The Israeli army, officially named the Israel Defence Forces (IDF), was established in 1948 by David Ben-Gurion, Israel’s first prime minister, who believed that “the whole nation is the army.” In his mind, the IDF was to be an army like no other. It was the instrument that might transform a diverse population into a new people. Since the foundation of Israel, therefore, the IDF has been the largest, richest and most influential institution in Israel’s Jewish society and is the nursery of its social, economic and political ruling class.
In this fascinating history, Bresheeth-Zabner charts the evolution of the IDF from the Nakba to wars in Egypt, Lebanon, Iraq and the continued assaults upon Gaza, and shows that the state of Israel has been formed out of its wars. He also gives an account of his own experiences as a young conscript during the 1967 war. He argues that the army is embedded in all aspects of daily life and identity. And that we should not merely see it as a fighting force enjoying an international reputation, but as the central ideological, political and financial institution of Israeli society. As a consequence, we have to reconsider our assumptions on what any kind of peace might look like.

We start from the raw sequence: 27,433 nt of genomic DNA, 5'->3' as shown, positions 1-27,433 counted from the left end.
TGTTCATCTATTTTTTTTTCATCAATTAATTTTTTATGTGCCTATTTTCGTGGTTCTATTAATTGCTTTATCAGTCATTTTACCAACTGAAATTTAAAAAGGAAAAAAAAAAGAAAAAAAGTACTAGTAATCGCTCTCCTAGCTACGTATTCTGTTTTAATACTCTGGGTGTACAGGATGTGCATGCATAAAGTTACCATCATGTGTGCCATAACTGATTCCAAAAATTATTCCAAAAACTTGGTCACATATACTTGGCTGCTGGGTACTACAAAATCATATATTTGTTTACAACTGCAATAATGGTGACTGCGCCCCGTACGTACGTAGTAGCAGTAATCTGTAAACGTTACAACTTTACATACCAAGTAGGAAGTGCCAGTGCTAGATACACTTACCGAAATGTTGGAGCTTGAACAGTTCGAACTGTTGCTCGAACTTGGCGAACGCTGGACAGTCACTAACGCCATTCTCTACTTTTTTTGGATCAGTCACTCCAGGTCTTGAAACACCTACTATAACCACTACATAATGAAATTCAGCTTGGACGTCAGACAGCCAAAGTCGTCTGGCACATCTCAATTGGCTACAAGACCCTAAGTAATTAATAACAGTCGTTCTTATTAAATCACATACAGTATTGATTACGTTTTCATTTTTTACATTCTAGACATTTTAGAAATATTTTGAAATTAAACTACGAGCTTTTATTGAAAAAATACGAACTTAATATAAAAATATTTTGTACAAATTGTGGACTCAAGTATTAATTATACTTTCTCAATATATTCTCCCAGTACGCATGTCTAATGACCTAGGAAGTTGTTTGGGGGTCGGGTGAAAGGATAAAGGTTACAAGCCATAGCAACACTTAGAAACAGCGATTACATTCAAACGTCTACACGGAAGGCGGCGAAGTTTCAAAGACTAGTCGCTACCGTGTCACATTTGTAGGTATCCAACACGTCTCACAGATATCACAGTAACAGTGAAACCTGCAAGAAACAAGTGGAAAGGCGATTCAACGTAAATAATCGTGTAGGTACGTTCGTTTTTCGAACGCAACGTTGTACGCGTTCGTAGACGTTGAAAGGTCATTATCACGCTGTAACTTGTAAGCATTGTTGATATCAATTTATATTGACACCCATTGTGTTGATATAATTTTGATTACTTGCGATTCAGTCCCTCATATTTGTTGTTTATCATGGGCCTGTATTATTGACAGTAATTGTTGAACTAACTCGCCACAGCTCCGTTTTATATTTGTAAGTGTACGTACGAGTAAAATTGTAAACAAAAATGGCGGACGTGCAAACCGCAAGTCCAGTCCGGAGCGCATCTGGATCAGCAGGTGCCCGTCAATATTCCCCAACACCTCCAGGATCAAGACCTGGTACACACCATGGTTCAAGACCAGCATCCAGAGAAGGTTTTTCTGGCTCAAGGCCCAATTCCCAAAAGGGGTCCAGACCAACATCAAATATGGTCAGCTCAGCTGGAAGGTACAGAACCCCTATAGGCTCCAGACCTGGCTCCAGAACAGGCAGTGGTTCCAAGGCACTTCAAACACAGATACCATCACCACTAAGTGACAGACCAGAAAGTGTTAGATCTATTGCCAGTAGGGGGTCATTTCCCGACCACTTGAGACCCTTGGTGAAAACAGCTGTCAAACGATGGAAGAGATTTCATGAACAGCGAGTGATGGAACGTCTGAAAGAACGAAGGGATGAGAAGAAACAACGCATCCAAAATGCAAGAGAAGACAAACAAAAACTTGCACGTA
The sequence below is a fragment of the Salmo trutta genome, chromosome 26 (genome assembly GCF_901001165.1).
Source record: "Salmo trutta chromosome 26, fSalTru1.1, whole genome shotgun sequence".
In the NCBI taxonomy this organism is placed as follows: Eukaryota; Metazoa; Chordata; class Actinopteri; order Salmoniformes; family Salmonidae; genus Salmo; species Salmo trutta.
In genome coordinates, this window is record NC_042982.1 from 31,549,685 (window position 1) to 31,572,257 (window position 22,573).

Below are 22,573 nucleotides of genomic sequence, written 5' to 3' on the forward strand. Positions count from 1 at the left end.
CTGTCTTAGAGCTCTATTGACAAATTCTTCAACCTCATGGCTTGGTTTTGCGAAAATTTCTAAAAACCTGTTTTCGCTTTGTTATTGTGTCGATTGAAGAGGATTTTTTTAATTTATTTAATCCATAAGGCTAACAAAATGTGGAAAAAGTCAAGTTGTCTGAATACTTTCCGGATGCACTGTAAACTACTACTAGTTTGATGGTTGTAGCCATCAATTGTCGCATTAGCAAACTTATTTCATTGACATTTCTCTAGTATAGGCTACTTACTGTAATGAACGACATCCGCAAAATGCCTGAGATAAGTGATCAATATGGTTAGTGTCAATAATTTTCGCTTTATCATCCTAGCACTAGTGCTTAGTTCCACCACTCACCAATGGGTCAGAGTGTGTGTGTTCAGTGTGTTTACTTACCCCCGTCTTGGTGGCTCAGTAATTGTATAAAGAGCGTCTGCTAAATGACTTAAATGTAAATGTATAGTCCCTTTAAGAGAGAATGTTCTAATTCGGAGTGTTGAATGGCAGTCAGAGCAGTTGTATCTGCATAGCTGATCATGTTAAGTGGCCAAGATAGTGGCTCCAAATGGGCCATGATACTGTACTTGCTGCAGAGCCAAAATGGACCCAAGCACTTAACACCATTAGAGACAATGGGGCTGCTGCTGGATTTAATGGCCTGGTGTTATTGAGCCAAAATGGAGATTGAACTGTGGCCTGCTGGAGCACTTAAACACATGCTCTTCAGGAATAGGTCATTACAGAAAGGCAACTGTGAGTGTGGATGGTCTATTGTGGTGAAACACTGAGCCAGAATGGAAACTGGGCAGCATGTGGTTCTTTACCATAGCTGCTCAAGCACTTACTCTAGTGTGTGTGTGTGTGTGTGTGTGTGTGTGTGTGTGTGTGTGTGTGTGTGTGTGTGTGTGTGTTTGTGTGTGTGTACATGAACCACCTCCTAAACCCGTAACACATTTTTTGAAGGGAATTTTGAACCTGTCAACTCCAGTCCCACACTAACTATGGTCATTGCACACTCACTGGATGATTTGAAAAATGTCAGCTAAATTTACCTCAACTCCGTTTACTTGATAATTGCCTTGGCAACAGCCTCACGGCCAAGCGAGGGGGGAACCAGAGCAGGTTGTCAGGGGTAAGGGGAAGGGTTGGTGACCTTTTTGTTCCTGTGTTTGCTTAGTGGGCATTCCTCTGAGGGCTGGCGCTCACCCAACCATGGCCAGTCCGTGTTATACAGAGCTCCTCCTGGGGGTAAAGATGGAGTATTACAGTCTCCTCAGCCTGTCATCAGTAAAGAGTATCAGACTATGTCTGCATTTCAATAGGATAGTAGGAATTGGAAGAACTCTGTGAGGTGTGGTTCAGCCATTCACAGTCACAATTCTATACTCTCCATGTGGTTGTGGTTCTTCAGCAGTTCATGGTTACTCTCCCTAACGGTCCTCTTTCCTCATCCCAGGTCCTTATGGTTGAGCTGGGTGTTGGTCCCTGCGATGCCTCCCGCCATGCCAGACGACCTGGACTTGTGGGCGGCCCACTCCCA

Professor Haim Bresheeth-Zabner is a Filmmaker, Photographer and a Film Studies Scholar, and Professorial Research Associate at the School of Oriental and African Studies (SOAS). He is the editor of The Gulf War and the New World Order, (with Nira Yuval-Davis), and the author of The Holocaust for Beginners (with Stuart Hood). His films include the widely shown State of Danger (1989, BBC2)—a documentary on the first Palestinian Intifada—and London is Burning, after the 2011 riots. He has also written in the Israeli Ha’aretz and the Cairo-based Al-Ahram Weekly.